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Education and Taxation Policies in the Presence of Countervailing Incentives

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  • ALAN KRAUSE

Abstract

I examine income taxation and education policy when the government cannot observe individual productivity, and there exist conflicting incentives for individuals to understate and overstate their productivity. In this setting I identify four possible equilibria, and discuss the corresponding taxation/education policy mix. I show that no general restrictions on optimal taxation and education policy emerge in this environment, but each equilibrium and corresponding policy package can be associated with a country on the basis of its relative income and preference for redistribution. Copyright (c) The London School of Economics and Political Science 2008.

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Bibliographic Info

Article provided by London School of Economics and Political Science in its journal Economica.

Volume (Year): 76 (2009)
Issue (Month): 302 (04)
Pages: 387-399

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Handle: RePEc:bla:econom:v:76:y:2009:i:302:p:387-399

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Cited by:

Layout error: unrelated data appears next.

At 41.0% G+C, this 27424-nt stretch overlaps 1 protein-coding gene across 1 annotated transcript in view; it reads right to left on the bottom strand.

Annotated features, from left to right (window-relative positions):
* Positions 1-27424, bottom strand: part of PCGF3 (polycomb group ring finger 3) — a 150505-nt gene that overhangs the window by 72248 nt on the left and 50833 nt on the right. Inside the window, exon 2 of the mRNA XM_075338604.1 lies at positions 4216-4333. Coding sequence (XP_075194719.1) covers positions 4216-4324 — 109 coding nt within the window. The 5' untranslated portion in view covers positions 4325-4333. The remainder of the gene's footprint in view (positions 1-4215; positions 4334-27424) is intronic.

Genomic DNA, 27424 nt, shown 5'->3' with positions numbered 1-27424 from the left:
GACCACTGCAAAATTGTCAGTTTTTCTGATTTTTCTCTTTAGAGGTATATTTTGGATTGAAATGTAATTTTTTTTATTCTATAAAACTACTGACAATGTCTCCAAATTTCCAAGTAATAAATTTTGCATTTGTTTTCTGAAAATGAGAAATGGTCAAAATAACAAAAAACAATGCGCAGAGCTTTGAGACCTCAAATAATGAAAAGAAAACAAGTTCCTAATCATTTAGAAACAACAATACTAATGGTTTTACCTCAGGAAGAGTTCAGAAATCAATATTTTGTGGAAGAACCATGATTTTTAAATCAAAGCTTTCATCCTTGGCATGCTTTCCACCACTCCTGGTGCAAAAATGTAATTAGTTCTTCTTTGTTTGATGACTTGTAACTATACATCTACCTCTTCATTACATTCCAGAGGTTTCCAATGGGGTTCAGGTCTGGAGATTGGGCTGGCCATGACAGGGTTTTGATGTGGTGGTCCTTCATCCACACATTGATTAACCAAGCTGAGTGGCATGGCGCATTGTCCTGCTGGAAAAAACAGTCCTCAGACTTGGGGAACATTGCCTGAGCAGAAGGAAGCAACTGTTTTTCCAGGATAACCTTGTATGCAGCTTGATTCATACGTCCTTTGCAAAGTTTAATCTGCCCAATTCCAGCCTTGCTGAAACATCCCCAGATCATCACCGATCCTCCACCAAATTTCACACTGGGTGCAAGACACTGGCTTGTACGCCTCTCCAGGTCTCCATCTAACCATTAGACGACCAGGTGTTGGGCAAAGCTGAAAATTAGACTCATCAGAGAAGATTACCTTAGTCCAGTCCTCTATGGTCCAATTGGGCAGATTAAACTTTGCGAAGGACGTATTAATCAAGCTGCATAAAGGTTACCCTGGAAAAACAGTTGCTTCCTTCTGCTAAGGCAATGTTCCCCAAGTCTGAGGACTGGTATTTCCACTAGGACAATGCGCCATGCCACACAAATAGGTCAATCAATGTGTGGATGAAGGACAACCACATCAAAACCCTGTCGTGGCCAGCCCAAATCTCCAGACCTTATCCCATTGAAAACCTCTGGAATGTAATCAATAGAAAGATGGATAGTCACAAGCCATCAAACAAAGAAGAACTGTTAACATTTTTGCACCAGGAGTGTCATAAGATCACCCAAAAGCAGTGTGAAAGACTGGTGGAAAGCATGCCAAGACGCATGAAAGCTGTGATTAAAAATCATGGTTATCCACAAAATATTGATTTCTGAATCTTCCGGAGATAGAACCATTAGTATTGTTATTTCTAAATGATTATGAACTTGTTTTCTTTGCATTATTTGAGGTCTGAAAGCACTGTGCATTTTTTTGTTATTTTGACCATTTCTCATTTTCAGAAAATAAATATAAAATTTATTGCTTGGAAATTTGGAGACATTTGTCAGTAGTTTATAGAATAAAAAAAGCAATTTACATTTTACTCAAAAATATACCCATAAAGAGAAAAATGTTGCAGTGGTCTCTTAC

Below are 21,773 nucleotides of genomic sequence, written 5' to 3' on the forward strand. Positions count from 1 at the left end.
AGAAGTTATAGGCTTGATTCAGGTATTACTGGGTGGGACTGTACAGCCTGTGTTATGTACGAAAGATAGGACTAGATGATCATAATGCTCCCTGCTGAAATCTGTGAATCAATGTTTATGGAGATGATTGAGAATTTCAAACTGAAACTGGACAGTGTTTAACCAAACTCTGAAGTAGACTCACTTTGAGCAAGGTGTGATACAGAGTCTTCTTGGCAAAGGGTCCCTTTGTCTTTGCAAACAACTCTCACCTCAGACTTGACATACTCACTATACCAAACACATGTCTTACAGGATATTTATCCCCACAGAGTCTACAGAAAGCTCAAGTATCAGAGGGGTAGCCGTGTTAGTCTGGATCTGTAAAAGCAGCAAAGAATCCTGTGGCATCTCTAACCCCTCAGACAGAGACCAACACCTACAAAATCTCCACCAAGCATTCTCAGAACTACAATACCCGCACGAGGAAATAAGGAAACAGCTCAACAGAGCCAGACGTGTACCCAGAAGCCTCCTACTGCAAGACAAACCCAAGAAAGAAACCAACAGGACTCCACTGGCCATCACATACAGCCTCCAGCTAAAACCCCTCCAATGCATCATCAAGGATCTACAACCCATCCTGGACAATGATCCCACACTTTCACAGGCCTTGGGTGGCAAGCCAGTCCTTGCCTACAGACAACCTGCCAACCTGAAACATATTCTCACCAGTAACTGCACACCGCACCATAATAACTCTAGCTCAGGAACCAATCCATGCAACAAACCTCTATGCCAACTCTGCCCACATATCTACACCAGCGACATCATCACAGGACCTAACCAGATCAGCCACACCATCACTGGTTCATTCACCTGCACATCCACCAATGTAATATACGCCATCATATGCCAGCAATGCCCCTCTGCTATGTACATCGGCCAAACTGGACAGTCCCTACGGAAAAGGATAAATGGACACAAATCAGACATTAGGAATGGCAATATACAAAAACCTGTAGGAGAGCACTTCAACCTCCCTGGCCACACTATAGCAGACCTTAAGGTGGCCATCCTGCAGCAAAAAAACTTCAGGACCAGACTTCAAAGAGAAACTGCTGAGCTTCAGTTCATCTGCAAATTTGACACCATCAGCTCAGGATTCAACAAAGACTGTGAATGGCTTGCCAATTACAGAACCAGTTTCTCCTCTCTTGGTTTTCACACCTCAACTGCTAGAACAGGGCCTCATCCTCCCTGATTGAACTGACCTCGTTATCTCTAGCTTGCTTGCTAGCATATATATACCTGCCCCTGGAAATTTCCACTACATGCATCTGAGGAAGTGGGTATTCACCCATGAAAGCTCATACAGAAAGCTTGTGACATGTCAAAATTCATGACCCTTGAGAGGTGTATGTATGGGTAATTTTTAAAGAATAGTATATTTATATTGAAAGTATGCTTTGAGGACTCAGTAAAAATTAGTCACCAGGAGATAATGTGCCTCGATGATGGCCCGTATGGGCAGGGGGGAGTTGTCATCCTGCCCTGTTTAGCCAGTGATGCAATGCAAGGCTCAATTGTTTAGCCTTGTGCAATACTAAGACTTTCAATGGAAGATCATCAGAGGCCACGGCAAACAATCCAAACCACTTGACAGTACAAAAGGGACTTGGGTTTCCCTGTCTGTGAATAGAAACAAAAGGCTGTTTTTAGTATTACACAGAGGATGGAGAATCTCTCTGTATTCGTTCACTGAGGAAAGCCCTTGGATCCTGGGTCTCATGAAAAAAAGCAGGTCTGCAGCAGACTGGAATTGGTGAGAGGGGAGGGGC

1. Bierbrauer, Felix & Brett, Craig & Weymark, John A., 2013. "Strategic nonlinear income tax competition with perfect labor mobility," Games and Economic Behavior, Elsevier, vol. 82(C), pages 292-311.
  2. Laurent Simula & Alain Trannoy, 2011. "Shall we Keep the Highly Skilled at Home? The Optimal Income Tax Perspective," CESifo Working Paper Series 3326, CESifo Group Munich.
  3. Alain Trannoy, Laurent Simula and, 2009. "Optimal Income Tax under the Threat of Migration by Top-Income Earners," Working Paper Series, Center for Fiscal Studies 2009:8, Uppsala University, Department of Economics.
  4. Massimo Morelli & Huanxing Yang & Lixin Ye, 2012. "Competitive Nonlinear Taxation and Constitutional Choice," American Economic Journal: Microeconomics, American Economic Association, vol. 4(1), pages 142-75, February.
  5. Tomer Blumkin & Efraim Sadka & Yotam Shem-Tov, 2011. "Labor Migration and the Case for Flat Tax," CESifo Working Paper Series 3471, CESifo Group Munich.

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